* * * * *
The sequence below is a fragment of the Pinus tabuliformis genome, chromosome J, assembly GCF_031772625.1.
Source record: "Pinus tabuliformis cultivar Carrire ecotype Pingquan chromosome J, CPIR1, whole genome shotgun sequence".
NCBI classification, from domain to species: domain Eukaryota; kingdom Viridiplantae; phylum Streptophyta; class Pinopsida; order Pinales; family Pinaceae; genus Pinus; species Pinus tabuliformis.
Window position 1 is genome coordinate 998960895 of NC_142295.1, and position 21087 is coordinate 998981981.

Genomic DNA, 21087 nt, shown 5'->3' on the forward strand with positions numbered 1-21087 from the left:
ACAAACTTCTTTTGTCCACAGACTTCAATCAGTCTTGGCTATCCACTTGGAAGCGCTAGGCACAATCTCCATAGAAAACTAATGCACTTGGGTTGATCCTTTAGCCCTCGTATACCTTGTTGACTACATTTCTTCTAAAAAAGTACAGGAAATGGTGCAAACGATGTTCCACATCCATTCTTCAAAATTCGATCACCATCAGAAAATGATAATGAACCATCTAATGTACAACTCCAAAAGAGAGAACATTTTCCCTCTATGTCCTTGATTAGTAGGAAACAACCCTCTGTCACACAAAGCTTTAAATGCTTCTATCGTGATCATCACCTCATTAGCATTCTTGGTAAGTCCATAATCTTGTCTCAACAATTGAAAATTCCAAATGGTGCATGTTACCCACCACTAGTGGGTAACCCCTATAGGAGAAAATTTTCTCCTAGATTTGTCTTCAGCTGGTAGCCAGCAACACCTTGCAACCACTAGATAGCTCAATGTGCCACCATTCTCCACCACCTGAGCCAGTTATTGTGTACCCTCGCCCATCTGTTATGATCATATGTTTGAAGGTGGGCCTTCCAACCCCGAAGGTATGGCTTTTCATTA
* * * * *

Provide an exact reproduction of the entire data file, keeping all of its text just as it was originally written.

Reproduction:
The sequence below is a fragment of the Pinus tabuliformis genome, chromosome J, assembly GCF_031772625.1.
Source record: "Pinus tabuliformis cultivar Carrire ecotype Pingquan chromosome J, CPIR1, whole genome shotgun sequence".
NCBI classification, from domain to species: domain Eukaryota; kingdom Viridiplantae; phylum Streptophyta; class Pinopsida; order Pinales; family Pinaceae; genus Pinus; species Pinus tabuliformis.
Window position 1 is genome coordinate 998960895 of NC_142295.1, and position 21087 is coordinate 998981981.

Genomic DNA, 21087 nt, shown 5'->3' on the forward strand with positions numbered 1-21087 from the left:
ACAAACTTCTTTTGTCCACAGACTTCAATCAGTCTTGGCTATCCACTTGGAAGCGCTAGGCACAATCTCCATAGAAAACTAATGCACTTGGGTTGATCCTTTAGCCCTCGTATACCTTGTTGACTACATTTCTTCTAAAAAAGTACAGGAAATGGTGCAAACGATGTTCCACATCCATTCTTCAAAATTCGATCACCATCAGAAAATGATAATGAACCATCTAATGTACAACTCCAAAAGAGAGAACATTTTCCCTCTATGTCCTTGATTAGTAGGAAACAACCCTCTGTCACACAAAGCTTTAAATGCTTCTATCGTGATCATCACCTCATTAGCATTCTTGGTAAGTCCATAATCTTGTCTCAACAATTGAAAATTCCAAATGGTGCATGTTACCCACCACTAGTGGGTAACCCCTATAGGAGAAAATTTTCTCCTAGATTTGTCTTCAGCTGGTAGCCAGCAACACCTTGCAACCACTAGATAGCTCAATGTGCCACCATTCTCCACCACCTGAGCCAGTTATTGTGTACCCTCGCCCATCTGTTATGATCATATGTTTGAAGGTGGGCCTTCCAACCCCGAAGGTATGGCTTTTCATTA